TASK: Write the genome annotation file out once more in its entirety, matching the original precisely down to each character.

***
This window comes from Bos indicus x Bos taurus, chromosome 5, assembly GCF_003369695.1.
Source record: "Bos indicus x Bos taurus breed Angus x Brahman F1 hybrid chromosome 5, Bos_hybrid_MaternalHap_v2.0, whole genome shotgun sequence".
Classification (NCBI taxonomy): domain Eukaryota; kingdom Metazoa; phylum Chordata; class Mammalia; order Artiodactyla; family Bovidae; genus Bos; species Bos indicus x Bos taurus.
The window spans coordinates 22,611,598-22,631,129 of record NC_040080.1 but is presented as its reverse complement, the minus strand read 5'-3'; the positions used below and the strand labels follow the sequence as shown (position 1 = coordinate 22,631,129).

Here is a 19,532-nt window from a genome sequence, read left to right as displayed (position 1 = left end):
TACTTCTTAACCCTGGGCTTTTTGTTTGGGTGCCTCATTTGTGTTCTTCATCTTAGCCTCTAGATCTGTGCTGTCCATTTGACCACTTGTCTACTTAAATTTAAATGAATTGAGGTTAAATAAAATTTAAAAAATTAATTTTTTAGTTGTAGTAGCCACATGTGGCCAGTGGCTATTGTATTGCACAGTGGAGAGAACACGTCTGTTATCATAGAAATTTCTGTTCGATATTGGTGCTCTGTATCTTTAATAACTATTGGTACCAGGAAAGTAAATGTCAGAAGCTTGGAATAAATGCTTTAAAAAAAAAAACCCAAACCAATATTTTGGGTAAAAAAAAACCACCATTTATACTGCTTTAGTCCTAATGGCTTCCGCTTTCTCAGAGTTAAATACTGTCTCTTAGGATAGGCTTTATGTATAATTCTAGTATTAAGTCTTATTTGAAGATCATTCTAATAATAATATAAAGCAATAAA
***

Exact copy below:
This window comes from Bos indicus x Bos taurus, chromosome 5, assembly GCF_003369695.1.
Source record: "Bos indicus x Bos taurus breed Angus x Brahman F1 hybrid chromosome 5, Bos_hybrid_MaternalHap_v2.0, whole genome shotgun sequence".
Classification (NCBI taxonomy): domain Eukaryota; kingdom Metazoa; phylum Chordata; class Mammalia; order Artiodactyla; family Bovidae; genus Bos; species Bos indicus x Bos taurus.
The window spans coordinates 22,611,598-22,631,129 of record NC_040080.1 but is presented as its reverse complement, the minus strand read 5'-3'; the positions used below and the strand labels follow the sequence as shown (position 1 = coordinate 22,631,129).

Here is a 19,532-nt window from a genome sequence, read left to right as displayed (position 1 = left end):
TACTTCTTAACCCTGGGCTTTTTGTTTGGGTGCCTCATTTGTGTTCTTCATCTTAGCCTCTAGATCTGTGCTGTCCATTTGACCACTTGTCTACTTAAATTTAAATGAATTGAGGTTAAATAAAATTTAAAAAATTAATTTTTTAGTTGTAGTAGCCACATGTGGCCAGTGGCTATTGTATTGCACAGTGGAGAGAACACGTCTGTTATCATAGAAATTTCTGTTCGATATTGGTGCTCTGTATCTTTAATAACTATTGGTACCAGGAAAGTAAATGTCAGAAGCTTGGAATAAATGCTTTAAAAAAAAAAACCCAAACCAATATTTTGGGTAAAAAAAAACCACCATTTATACTGCTTTAGTCCTAATGGCTTCCGCTTTCTCAGAGTTAAATACTGTCTCTTAGGATAGGCTTTATGTATAATTCTAGTATTAAGTCTTATTTGAAGATCATTCTAATAATAATATAAAGCAATAAA